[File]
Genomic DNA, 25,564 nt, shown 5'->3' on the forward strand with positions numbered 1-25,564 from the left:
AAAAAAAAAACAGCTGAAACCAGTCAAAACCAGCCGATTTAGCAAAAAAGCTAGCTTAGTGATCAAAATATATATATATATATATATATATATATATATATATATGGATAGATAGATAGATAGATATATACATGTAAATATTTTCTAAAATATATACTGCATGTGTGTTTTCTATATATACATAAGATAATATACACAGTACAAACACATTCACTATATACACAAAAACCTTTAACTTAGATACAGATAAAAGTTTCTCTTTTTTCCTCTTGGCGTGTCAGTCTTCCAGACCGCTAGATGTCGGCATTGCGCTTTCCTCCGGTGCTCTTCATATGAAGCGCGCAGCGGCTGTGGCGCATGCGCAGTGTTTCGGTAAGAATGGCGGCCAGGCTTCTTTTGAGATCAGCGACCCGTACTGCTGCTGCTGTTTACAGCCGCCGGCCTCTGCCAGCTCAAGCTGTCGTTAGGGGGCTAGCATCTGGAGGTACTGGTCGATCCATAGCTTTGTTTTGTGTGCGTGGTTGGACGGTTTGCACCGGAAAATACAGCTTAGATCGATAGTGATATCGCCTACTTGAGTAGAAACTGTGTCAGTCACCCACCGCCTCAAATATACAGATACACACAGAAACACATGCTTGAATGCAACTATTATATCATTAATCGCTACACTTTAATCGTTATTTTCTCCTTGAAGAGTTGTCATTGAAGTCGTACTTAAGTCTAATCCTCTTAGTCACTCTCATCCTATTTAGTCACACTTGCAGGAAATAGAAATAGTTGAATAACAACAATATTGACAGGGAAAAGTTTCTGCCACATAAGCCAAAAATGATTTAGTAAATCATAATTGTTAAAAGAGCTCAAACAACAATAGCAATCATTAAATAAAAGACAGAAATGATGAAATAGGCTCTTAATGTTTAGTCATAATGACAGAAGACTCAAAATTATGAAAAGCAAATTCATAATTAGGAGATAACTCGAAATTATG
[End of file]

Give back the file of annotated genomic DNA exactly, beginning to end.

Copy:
Genomic DNA, 25,564 nt, shown 5'->3' on the forward strand with positions numbered 1-25,564 from the left:
AAAAAAAAAACAGCTGAAACCAGTCAAAACCAGCCGATTTAGCAAAAAAGCTAGCTTAGTGATCAAAATATATATATATATATATATATATATATATATATATATGGATAGATAGATAGATAGATATATACATGTAAATATTTTCTAAAATATATACTGCATGTGTGTTTTCTATATATACATAAGATAATATACACAGTACAAACACATTCACTATATACACAAAAACCTTTAACTTAGATACAGATAAAAGTTTCTCTTTTTTCCTCTTGGCGTGTCAGTCTTCCAGACCGCTAGATGTCGGCATTGCGCTTTCCTCCGGTGCTCTTCATATGAAGCGCGCAGCGGCTGTGGCGCATGCGCAGTGTTTCGGTAAGAATGGCGGCCAGGCTTCTTTTGAGATCAGCGACCCGTACTGCTGCTGCTGTTTACAGCCGCCGGCCTCTGCCAGCTCAAGCTGTCGTTAGGGGGCTAGCATCTGGAGGTACTGGTCGATCCATAGCTTTGTTTTGTGTGCGTGGTTGGACGGTTTGCACCGGAAAATACAGCTTAGATCGATAGTGATATCGCCTACTTGAGTAGAAACTGTGTCAGTCACCCACCGCCTCAAATATACAGATACACACAGAAACACATGCTTGAATGCAACTATTATATCATTAATCGCTACACTTTAATCGTTATTTTCTCCTTGAAGAGTTGTCATTGAAGTCGTACTTAAGTCTAATCCTCTTAGTCACTCTCATCCTATTTAGTCACACTTGCAGGAAATAGAAATAGTTGAATAACAACAATATTGACAGGGAAAAGTTTCTGCCACATAAGCCAAAAATGATTTAGTAAATCATAATTGTTAAAAGAGCTCAAACAACAATAGCAATCATTAAATAAAAGACAGAAATGATGAAATAGGCTCTTAATGTTTAGTCATAATGACAGAAGACTCAAAATTATGAAAAGCAAATTCATAATTAGGAGATAACTCGAAATTATG